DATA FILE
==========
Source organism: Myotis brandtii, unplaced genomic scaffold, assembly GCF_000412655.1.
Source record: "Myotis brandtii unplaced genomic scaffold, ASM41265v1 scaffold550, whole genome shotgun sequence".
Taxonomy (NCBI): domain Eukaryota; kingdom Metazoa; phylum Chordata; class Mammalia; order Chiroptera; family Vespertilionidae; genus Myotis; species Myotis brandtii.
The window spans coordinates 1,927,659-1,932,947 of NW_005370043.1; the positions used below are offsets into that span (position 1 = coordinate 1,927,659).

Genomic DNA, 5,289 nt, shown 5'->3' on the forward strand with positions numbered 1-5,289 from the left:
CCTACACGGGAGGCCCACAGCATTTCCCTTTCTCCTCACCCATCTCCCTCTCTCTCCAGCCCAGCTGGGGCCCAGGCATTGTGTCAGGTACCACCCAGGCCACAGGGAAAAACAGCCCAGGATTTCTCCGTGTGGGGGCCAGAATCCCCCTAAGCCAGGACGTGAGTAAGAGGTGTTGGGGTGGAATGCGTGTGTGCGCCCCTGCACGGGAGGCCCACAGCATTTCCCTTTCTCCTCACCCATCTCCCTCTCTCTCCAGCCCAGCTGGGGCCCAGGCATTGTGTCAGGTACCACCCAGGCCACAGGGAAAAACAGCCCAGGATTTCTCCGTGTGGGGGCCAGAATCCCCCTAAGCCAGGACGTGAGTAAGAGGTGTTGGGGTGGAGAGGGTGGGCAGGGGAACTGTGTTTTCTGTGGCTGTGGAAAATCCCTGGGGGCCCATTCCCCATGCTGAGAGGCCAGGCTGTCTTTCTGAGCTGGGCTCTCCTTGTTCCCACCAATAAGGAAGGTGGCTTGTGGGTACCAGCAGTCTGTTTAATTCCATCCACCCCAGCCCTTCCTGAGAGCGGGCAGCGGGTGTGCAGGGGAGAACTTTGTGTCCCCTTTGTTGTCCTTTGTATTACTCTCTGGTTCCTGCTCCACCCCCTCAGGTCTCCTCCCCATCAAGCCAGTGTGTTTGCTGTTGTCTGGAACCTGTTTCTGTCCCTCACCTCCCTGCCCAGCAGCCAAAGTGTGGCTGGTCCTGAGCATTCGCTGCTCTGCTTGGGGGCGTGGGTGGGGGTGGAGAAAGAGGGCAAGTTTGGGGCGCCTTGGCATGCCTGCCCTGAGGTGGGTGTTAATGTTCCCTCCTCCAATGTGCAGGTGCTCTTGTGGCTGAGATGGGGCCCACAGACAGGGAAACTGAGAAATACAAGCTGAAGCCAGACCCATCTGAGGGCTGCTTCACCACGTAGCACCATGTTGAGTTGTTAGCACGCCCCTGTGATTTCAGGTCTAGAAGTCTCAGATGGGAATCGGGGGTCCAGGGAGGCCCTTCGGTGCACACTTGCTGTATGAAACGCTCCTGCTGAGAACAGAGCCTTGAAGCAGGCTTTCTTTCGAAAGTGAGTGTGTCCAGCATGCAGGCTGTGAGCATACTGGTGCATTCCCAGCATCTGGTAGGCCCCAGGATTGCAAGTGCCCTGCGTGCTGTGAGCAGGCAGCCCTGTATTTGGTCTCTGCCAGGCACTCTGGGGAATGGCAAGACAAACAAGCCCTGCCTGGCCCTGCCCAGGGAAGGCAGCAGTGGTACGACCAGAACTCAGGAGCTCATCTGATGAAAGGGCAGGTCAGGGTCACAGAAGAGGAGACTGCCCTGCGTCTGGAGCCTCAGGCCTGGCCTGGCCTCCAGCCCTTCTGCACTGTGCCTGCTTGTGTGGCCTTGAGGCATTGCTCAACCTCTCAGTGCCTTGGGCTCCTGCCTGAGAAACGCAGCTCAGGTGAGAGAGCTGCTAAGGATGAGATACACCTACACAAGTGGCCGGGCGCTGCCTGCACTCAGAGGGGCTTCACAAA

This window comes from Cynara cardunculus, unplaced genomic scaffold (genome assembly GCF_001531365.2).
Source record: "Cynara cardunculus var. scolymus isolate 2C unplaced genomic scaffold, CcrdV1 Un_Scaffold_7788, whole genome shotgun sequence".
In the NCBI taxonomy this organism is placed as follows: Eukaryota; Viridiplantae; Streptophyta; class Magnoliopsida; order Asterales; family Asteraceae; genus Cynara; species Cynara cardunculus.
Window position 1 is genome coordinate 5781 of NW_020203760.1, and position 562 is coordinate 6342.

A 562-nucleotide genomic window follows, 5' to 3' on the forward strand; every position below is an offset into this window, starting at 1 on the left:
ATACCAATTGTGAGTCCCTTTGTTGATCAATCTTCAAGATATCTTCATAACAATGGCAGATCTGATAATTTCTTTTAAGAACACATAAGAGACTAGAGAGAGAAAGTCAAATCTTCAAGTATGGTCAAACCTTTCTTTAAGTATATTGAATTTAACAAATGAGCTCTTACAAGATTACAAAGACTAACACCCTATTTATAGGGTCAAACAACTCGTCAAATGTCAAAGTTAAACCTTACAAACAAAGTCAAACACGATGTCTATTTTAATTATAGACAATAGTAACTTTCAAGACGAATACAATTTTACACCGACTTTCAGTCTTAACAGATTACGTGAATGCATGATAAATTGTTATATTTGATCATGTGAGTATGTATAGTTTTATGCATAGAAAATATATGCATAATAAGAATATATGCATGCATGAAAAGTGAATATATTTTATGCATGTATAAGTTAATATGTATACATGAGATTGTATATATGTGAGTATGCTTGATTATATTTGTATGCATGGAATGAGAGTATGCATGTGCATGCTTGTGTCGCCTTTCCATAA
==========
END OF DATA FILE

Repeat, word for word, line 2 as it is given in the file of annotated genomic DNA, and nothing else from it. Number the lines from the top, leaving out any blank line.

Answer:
Source record: "Myotis brandtii unplaced genomic scaffold, ASM41265v1 scaffold550, whole genome shotgun sequence".